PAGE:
It already is catching on quickly in Germany and Japan but, so far, not in the U.S., he says.
A long-timeCorp. manufacturing executive who retired in 1990, DiPietro now has his own laser manufacturing consulting firm, L.A.S.E. Inc., and is a vocal cheerleader when it comes to extolling the virtues of lasers.
DiPietro, a perennial fixture at the Management Briefing Seminars here, in an interview with Ward's, predicts the budding laser technology will transform the way auto makers and their suppliers weld body components, because potentially huge gains in productivity can be achieved.
The technology already is being used by DaimlerChrysler AG in its Sindelfingen, Germany, assembly plant to weld firewall and other engine compartment stampings and also is employed by a major auto maker in Japan, he says.
Key to the technology are sophisticated scanners containing reflectors that can be programmed to guide high-powered laser beams to produce up to three welds in just a single second.
By comparison, one spot weld using resistance-welding technology commonly used by auto makers worldwide takes three seconds.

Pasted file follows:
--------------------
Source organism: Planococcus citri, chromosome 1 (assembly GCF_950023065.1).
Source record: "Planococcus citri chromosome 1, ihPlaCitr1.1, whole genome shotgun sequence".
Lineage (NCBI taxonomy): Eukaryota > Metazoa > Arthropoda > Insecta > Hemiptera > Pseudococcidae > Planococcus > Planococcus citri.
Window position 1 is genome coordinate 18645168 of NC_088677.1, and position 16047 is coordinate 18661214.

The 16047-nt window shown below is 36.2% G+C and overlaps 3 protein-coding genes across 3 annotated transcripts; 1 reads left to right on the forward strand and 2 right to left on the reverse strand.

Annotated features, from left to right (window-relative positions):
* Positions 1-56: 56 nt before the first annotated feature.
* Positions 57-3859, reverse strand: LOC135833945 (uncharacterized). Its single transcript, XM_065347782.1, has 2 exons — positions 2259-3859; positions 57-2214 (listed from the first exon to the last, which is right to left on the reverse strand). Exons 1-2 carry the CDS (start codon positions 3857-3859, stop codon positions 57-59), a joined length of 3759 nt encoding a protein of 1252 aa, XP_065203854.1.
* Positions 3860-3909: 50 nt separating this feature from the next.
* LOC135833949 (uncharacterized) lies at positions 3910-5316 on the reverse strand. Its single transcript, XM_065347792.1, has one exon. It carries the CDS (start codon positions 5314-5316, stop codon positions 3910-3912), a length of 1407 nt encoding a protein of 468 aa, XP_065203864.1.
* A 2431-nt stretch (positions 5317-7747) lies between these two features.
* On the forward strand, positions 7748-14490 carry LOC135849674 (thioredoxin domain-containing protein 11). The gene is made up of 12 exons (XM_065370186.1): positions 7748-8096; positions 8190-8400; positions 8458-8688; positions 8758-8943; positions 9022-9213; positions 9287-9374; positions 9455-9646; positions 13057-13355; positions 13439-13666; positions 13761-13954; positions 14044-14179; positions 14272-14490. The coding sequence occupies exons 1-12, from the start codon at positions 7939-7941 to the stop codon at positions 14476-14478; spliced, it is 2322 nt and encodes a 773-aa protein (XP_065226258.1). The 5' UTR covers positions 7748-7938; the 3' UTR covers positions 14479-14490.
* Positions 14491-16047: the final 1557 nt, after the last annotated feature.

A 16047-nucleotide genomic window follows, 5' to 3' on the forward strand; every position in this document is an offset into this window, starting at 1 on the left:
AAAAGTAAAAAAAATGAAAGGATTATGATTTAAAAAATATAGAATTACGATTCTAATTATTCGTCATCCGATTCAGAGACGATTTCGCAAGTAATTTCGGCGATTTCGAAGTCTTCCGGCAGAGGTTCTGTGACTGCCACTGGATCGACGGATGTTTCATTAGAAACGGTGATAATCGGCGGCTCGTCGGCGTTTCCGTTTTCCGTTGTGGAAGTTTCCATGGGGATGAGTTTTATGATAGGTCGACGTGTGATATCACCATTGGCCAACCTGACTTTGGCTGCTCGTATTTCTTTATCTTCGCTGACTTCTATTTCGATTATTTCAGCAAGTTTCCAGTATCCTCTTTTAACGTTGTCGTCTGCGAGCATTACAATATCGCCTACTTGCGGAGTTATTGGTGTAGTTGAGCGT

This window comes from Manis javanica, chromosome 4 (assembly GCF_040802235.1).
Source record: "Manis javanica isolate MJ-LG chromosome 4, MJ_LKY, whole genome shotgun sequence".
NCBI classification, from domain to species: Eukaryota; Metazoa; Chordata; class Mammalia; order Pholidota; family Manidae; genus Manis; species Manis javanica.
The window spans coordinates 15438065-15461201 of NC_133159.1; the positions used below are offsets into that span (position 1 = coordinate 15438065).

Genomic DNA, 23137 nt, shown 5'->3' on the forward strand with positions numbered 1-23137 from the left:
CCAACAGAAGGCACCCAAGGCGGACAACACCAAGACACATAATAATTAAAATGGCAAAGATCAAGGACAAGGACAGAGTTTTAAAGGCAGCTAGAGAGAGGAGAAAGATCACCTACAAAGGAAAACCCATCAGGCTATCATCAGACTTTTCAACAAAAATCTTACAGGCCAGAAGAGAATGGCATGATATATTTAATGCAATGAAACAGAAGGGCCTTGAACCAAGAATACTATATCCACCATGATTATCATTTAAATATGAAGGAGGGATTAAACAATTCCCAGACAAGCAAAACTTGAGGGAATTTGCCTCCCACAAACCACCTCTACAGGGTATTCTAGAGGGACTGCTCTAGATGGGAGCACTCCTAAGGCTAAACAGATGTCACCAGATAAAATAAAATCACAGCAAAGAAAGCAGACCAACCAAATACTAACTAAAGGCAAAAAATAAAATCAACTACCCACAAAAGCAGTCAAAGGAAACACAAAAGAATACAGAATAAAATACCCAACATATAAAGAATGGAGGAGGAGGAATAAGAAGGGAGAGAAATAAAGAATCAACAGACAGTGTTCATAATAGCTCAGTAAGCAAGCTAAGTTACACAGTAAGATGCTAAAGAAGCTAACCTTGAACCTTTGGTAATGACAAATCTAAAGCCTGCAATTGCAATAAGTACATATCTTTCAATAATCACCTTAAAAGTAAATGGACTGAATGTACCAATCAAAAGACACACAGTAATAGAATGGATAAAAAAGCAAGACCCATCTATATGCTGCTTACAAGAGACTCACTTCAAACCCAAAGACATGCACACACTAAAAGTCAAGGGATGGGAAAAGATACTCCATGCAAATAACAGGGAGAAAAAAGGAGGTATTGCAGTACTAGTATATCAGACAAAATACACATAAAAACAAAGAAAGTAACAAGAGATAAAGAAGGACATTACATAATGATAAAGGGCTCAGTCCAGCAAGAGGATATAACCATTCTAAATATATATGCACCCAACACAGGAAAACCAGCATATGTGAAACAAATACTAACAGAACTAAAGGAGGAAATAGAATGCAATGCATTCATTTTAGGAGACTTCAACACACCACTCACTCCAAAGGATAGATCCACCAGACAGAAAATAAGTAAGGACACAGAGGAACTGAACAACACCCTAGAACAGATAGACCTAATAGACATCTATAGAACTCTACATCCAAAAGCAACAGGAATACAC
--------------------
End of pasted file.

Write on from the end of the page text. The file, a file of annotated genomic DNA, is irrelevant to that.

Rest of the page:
"That's a nine-fold increase, with all of the economic gains you get with higher throughput," he says. Moreover, it soon may be possible to do five welds per second, he adds.
Robotic laser welding has been around since the early 1990s, but with the addition of scanning devices the number of welds per pass rises dramatically, DiPietro underscores.
Lasers basically weld without directly contacting metal and need to be applied only to one side of the two sides being joined. By contrast, resistance welding requires joining from both sides of the stampings and direct contact with the metal, which takes more time.
DiPietro says two laser scanning methods currently are being used. In one, the scanner remains stationary, and the stampings to be welded pass under it. In the other, the scanner is attached at the end of the robot's arm. In both cases the procedure takes only one second to make three spot welds, he says.
DiPietro doesn't provide precise figures but estimates scanner "heads" cost $150,000 and up, while laser systems, alone, run from $500,000 to $750,000.
"Everybody is jumping all over the place (about the technology) in Europe and Japan, but not here," he says. "Why is it we invented the laser beam in 1960, but it takes the Germans and Japanese to apply it?"